This lack of respect, responsibility, safety, and care made it impossible for me to continue with this tour.
By the time I quit…
- The van electricity no longer worked.
- An alarm was going off for one of the van batteries.
- The lights were flickering on and off.
- Electricity, lights, water, microwave, refrigerator, freezer no longer worked.
Taking the refrigerator out of the cabinetry to fix it and it began to spark. Scary affair.
- There was no distinct advice as to what we ought to do, or where we ought to sleep that night – despite the alarm and flickering lights.
- Either a number of tablets or kiosk batteries were no longer working, requiring Grace to spend hours, over the course of outreach, moving screens around trying to get tablets to charge.
Grace troubleshooting the kiosks for electrical problems AND fixing a busted wheel. She is a wonder woman animal rights activist.
- We had to use our own money and hope to be reimbursed because the business credit card promised us never arrived until a month into the tour.
- We had to request the manager the night before a campus to request information on it, despite this being info that was simply copied and pasted from past tour visits to a location and could have been input weeks before – actually preparing us for outreach the next day.
I loved encouraging other vegans on campus to share their pride and wisdom with others, but in the end, the conditions made the job unsustainable.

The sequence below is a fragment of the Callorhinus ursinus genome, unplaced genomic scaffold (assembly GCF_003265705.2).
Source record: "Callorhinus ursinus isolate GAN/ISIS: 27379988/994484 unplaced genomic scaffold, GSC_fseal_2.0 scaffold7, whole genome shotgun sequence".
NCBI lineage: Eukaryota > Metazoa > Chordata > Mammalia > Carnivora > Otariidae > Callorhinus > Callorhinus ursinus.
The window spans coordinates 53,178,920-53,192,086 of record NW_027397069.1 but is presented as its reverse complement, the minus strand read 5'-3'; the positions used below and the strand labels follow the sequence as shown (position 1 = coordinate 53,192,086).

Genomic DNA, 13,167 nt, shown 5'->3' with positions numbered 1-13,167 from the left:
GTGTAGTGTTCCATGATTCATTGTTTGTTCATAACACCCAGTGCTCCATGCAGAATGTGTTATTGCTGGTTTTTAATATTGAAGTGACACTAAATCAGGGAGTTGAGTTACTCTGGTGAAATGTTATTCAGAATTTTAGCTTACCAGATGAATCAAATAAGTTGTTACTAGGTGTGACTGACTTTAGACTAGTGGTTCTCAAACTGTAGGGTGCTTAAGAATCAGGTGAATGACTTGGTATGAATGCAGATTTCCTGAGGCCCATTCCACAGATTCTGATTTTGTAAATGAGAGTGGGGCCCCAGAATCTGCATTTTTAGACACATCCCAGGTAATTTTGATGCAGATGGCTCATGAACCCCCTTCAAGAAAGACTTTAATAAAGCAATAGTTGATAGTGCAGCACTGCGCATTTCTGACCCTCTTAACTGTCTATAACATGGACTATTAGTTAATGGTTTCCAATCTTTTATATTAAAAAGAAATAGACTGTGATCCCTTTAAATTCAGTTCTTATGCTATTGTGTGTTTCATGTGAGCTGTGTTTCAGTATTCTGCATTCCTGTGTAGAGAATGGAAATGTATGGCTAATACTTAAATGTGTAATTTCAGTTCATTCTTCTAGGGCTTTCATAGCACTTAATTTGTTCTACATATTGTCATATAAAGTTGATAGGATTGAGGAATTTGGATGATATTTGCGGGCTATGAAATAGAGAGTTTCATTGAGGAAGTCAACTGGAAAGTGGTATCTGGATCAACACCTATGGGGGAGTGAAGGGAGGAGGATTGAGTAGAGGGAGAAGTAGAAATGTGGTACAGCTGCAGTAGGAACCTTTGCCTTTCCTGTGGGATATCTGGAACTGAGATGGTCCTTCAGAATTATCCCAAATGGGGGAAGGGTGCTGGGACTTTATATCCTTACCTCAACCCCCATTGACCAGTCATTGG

- I felt the need midway through the tour to call the Executive Director of the nonprofit to explain everything that was going on. She was surprised and alarmed and assured us things would improve, but nothing changed…
- When I spoke to the Executive Director after I quit, as well as the training manager who had been trying to support us, neither of them were surprised or seemed very upset with my choice because they knew the circumstances were poor enough that most people would not want to work there.
- Many other little things, including over and over again, hearing from past and current FARM employees – 9 of them in total – that they disliked the organization cause they found it either did not appreciate them or disrespected them over the course of their time there.
I wish all the best for FARM
I’m sure that my feedback will help FARM to improve, and I don’t want to damage their reputation, but after all of the negative feedback I have heard about this nonprofit from those working there, as well as from my own experience, I know others would rather know this information before either choosing to donate to or work there.
But I would encourage those looking to donate or to perform animals rights or vegan outreach to look into these organizations that I have heard positive feedback about:
Additionally, you can check out Animal Charity Evaluators for reviews on various animal charity organizations. If you have information about an animal charity or would like to help in the review of animal charities, they are currently looking for external reviewers. Knowledge is power.